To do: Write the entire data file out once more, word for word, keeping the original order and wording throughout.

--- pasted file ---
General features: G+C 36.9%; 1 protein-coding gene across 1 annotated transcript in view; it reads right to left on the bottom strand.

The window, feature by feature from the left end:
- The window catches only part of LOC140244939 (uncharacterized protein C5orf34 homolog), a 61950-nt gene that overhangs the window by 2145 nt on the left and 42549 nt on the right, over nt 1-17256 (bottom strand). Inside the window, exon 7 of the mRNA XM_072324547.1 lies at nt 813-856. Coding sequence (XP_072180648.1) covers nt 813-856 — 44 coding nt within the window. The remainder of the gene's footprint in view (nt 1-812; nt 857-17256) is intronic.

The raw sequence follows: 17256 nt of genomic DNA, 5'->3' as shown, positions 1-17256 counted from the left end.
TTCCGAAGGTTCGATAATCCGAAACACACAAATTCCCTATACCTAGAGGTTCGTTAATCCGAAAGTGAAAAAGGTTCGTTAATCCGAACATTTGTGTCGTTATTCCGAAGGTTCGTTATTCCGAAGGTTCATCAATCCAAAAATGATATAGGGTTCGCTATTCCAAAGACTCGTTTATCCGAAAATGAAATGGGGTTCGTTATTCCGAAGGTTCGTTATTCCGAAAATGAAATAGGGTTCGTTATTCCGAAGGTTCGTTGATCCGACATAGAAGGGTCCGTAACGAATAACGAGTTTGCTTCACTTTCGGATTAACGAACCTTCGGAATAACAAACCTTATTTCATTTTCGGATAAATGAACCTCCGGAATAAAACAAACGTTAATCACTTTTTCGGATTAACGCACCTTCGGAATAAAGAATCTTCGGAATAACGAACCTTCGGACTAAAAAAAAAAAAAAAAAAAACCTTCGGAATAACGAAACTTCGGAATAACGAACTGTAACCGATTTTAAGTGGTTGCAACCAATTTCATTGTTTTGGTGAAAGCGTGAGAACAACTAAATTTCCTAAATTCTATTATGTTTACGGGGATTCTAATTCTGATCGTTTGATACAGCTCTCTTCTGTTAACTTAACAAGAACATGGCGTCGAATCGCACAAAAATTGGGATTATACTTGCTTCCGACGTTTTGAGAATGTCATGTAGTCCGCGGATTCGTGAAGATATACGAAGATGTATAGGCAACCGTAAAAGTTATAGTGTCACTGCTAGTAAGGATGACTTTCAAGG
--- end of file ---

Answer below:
General features: G+C 36.9%; 1 protein-coding gene across 1 annotated transcript in view; it reads right to left on the bottom strand.

The window, feature by feature from the left end:
- The window catches only part of LOC140244939 (uncharacterized protein C5orf34 homolog), a 61950-nt gene that overhangs the window by 2145 nt on the left and 42549 nt on the right, over nt 1-17256 (bottom strand). Inside the window, exon 7 of the mRNA XM_072324547.1 lies at nt 813-856. Coding sequence (XP_072180648.1) covers nt 813-856 — 44 coding nt within the window. The remainder of the gene's footprint in view (nt 1-812; nt 857-17256) is intronic.

The raw sequence follows: 17256 nt of genomic DNA, 5'->3' as shown, positions 1-17256 counted from the left end.
TTCCGAAGGTTCGATAATCCGAAACACACAAATTCCCTATACCTAGAGGTTCGTTAATCCGAAAGTGAAAAAGGTTCGTTAATCCGAACATTTGTGTCGTTATTCCGAAGGTTCGTTATTCCGAAGGTTCATCAATCCAAAAATGATATAGGGTTCGCTATTCCAAAGACTCGTTTATCCGAAAATGAAATGGGGTTCGTTATTCCGAAGGTTCGTTATTCCGAAAATGAAATAGGGTTCGTTATTCCGAAGGTTCGTTGATCCGACATAGAAGGGTCCGTAACGAATAACGAGTTTGCTTCACTTTCGGATTAACGAACCTTCGGAATAACAAACCTTATTTCATTTTCGGATAAATGAACCTCCGGAATAAAACAAACGTTAATCACTTTTTCGGATTAACGCACCTTCGGAATAAAGAATCTTCGGAATAACGAACCTTCGGACTAAAAAAAAAAAAAAAAAAAACCTTCGGAATAACGAAACTTCGGAATAACGAACTGTAACCGATTTTAAGTGGTTGCAACCAATTTCATTGTTTTGGTGAAAGCGTGAGAACAACTAAATTTCCTAAATTCTATTATGTTTACGGGGATTCTAATTCTGATCGTTTGATACAGCTCTCTTCTGTTAACTTAACAAGAACATGGCGTCGAATCGCACAAAAATTGGGATTATACTTGCTTCCGACGTTTTGAGAATGTCATGTAGTCCGCGGATTCGTGAAGATATACGAAGATGTATAGGCAACCGTAAAAGTTATAGTGTCACTGCTAGTAAGGATGACTTTCAAGG